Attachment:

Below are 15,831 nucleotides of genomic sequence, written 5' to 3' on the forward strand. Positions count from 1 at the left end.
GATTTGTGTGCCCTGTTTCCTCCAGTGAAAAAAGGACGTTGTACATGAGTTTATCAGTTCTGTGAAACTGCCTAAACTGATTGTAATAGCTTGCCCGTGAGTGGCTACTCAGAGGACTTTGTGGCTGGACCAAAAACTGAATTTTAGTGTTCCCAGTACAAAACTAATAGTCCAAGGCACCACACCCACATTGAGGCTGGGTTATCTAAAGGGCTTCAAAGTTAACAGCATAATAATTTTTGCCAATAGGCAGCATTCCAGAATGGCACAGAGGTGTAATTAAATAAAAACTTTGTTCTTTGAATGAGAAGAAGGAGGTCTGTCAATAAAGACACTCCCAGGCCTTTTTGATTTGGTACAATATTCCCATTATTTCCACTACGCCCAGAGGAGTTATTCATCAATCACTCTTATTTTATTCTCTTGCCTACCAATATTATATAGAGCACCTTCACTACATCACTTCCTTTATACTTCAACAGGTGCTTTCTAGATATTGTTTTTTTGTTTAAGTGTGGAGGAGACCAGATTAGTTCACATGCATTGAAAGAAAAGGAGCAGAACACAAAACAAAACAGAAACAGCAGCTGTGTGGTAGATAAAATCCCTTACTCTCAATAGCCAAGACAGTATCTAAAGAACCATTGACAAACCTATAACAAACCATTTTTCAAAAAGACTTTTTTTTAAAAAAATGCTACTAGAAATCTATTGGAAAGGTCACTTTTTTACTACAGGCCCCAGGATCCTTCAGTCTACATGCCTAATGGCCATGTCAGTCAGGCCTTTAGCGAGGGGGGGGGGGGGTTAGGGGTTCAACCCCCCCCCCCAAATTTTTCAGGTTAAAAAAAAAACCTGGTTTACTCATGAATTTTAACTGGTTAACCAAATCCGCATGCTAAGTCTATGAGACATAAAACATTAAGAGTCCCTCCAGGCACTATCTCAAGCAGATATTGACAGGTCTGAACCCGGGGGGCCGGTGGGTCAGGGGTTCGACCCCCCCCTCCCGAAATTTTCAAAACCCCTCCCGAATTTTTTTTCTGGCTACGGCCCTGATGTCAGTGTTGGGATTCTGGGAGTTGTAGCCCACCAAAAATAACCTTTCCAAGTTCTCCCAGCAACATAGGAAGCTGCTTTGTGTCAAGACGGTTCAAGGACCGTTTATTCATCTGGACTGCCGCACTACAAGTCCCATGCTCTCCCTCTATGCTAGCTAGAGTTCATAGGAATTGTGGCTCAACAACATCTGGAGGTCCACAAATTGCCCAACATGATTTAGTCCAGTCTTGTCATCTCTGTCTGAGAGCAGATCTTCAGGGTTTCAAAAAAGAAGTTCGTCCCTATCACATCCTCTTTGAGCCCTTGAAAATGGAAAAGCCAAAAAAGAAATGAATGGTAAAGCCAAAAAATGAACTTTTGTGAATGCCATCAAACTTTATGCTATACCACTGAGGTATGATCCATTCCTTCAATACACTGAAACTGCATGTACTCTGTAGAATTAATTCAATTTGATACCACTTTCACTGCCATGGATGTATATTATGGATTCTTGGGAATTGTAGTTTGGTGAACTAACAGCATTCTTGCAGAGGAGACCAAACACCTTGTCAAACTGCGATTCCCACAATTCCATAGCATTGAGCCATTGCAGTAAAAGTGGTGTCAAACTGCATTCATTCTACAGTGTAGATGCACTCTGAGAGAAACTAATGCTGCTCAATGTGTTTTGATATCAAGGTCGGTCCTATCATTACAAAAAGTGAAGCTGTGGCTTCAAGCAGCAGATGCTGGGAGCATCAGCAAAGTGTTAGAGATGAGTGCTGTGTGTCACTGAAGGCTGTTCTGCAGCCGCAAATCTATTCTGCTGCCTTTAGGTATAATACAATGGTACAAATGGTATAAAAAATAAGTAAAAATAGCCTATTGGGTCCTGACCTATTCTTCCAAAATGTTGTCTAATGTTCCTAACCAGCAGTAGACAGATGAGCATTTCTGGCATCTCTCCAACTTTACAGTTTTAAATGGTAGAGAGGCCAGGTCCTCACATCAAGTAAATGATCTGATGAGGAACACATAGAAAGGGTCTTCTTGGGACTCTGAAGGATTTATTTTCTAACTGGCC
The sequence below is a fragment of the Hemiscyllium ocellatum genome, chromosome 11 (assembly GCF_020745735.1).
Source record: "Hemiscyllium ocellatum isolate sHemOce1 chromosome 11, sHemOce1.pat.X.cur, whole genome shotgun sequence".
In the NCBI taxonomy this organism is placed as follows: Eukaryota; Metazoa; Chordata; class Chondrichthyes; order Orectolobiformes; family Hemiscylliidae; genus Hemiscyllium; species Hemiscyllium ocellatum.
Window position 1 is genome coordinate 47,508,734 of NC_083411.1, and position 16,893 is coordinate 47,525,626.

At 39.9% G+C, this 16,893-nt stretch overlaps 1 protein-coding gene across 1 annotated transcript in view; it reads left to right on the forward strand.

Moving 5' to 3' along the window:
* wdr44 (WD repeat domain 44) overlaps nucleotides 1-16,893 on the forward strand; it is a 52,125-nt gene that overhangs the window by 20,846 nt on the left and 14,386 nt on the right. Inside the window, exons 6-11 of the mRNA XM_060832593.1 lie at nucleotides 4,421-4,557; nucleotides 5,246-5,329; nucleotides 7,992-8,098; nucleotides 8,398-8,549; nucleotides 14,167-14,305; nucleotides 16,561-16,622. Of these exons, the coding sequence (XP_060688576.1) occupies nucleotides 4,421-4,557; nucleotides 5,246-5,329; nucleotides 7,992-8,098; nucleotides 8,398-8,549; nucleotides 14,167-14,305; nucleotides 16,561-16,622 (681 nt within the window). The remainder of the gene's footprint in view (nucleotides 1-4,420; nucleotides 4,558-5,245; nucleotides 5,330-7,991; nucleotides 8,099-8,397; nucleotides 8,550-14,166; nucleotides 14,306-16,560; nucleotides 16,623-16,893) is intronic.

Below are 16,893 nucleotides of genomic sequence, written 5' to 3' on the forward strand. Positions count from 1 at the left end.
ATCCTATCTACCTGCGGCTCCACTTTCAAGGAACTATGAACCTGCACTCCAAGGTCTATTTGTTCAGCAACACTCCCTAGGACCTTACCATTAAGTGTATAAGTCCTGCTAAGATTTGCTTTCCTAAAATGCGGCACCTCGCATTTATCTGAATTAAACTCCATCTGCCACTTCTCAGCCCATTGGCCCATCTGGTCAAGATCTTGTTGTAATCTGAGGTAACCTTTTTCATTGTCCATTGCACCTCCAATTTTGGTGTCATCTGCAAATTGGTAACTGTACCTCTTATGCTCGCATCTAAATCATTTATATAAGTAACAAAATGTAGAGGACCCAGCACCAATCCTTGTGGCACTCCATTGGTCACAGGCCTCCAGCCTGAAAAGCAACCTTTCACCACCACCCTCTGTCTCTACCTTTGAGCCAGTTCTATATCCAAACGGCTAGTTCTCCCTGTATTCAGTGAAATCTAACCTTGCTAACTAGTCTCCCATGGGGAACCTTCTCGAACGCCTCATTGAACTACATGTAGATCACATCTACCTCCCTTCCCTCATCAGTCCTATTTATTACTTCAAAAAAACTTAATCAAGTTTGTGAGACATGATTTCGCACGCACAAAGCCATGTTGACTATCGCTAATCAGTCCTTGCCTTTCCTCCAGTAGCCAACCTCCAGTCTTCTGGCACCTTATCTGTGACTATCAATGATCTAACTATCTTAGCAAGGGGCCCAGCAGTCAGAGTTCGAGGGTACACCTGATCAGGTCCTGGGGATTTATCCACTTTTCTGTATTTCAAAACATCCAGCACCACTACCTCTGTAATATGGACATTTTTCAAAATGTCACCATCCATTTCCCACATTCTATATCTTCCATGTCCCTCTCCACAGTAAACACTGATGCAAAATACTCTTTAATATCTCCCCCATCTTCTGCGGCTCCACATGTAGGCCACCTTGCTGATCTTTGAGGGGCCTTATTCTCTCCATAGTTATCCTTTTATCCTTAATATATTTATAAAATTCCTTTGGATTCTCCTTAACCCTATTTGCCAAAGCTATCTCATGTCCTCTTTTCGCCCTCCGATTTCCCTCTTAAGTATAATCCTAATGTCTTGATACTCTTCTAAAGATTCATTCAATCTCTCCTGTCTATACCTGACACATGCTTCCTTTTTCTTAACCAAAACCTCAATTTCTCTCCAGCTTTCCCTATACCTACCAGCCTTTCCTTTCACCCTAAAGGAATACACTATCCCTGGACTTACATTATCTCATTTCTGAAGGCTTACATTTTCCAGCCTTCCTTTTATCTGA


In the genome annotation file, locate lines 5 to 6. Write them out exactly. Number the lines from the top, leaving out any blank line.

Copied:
In the NCBI taxonomy this organism is placed as follows: Eukaryota; Metazoa; Chordata; class Chondrichthyes; order Orectolobiformes; family Hemiscylliidae; genus Hemiscyllium; species Hemiscyllium ocellatum.
Window position 1 is genome coordinate 47,508,734 of NC_083411.1, and position 16,893 is coordinate 47,525,626.